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Future Of Electric Mobility: Air-cooled Drive Unit

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Future Of Electric Mobility: Air-cooled Drive Unit
Future Of Electric Mobility: Air-cooled Drive Unit

Video: Future Of Electric Mobility: Air-cooled Drive Unit

Video: Future Of Electric Mobility: Air-cooled Drive Unit
Video: EN | Bosch: With modern E/E architectures the car is evolving into an IoT device on wheels 2023, September

At stand D33 in hall 4.1, the engineers will be showing from 15 to 18. September using an axle demonstrator to present their solutions for a rim for cooling air support, an adaptive suspension damper and a concept for testing the adaptive axle.

Solutions for the future of electric mobility

As part of Fraunhofer System Research for Electromobility (FSEM II), 16 Fraunhofer institutes are jointly developing solutions for the future of electromobility. The three Fraunhofer Institutes for Durability and System Reliability LBF, for Integrated Systems and Component Technology (IISB) and for Manufacturing Technology and Applied Materials Research (IFAM) bundle their competencies for an innovative air-cooled electrified powertrain with adaptive suspension dampers in the "Powertrain / Chassis" cluster. This consists of an air-cooled wheel hub motor, an air-cooled drive converter, a multi-level DCDC converter, an adaptive chassis damper and a rim for cooling air support.

Picture gallery

Rim optimized for cooling air

The Fraunhofer LBF has investigated the influence of wheel disc design in order to improve the air flow and the associated forced convection on the wheel.

In addition to the cooling effect and better flow, the decisive criteria for the scientists were the result of the numerical fatigue strength calculation and the possible weight. They developed the rim according to the requirements resulting from the increased tire-sprung mass. Investigations in the wind tunnel showed a significant influence of the wheel design on the cooling behavior. Depending on the design goal, a design with propeller spokes proved to be advantageous for supporting the convection on the wheel side. Based on these results, the LBF scientists designed and built a lightweight rim in 20 inches, which is suitable, for example, for the use of wheel hub motors. It improves the cooling air flow by five percent and weighs only 11.3 kilograms.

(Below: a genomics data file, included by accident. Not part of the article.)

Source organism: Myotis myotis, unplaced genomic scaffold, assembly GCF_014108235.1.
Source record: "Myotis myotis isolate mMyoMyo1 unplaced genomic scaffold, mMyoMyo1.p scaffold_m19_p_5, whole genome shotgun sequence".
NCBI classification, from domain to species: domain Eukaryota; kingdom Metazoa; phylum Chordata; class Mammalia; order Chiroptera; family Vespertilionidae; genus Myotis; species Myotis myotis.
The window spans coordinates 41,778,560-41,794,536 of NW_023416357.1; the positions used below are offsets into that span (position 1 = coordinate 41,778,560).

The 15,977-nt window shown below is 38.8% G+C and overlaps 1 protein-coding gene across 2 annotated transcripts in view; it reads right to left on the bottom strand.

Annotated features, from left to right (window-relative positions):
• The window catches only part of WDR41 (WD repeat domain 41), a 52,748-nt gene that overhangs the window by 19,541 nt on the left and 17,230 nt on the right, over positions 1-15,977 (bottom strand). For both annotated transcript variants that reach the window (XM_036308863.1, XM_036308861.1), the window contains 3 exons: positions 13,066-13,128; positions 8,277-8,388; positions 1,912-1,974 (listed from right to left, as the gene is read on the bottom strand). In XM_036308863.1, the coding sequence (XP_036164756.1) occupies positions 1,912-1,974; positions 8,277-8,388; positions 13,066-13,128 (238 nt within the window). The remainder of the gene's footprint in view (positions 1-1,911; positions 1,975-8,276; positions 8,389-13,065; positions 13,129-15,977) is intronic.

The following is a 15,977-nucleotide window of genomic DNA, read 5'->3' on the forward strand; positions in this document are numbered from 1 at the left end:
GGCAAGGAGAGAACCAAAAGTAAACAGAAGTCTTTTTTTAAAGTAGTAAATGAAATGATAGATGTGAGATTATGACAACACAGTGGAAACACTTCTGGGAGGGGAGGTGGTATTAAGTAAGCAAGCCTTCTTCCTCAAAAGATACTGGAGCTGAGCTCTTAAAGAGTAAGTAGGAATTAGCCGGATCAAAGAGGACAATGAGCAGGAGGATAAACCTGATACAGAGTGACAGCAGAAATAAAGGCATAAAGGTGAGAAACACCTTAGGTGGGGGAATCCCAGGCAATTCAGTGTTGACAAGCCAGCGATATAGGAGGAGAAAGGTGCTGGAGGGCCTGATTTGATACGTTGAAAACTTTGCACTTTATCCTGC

Adaptive suspension damper

In order to reduce the influence of the increased tire-sprung masses and to achieve the highest driving comfort, the Fraunhofer LBF has developed a magnetorheological damper with a new and energy-efficient magnetic field guidance. Magnetorheological fluids (MRF) are suspensions of a carrier fluid and ferromagnetic particles. Under the influence of a magnetic field, solid-state bridges are formed, which lead to an increase in the transferable shear stress. The hybrid magnetorheological damper uses this effect to adjust the damper hardness in a vehicle: the stronger the magnetic field, the higher the damping force. If the damper hardness is to be adjusted over the long term when used in a vehicle, the permanent magnet can be adjusted. If this should happen quickly and quickly,the coil current can be changed.

Test concept for more efficient operational strength testing

Before components come into the automobile and are used there, these systems, which are subject to dynamic forces, must be tested for their operational strength. The problem: With the usual multi-channel servo-hydraulic test benches, it is often very complex to determine the control signals ("drive files") for the test bench before the actual test begins. Instead of mapping the system dynamics, as was previously the case, scientists at the Fraunhofer LBF have created a physical, non-linear model of the test bench and test object. It records the effects of non-linear system dynamics and is also able to map the dynamic behavior of (semi) active components, such as dampers.

Numerical studies with the model of a three-channel servo-hydraulic test bench and that of a semi-axis assembly with non-linear (semi) active / adaptive dampers showed several advantages: The iterative optimization of the drive file converges much faster than when using the previously usual linear transmission matrix. There is considerable potential for saving time and money in test preparation. Examples show a deviation of less than one percent after three iterations, instead of a deviation of 3.6 percent after ten iterations. In addition, the model captures continuously changing properties of (semi) active / adaptive components without any particular difficulty, which can now be displayed in the drive file generation. (yup)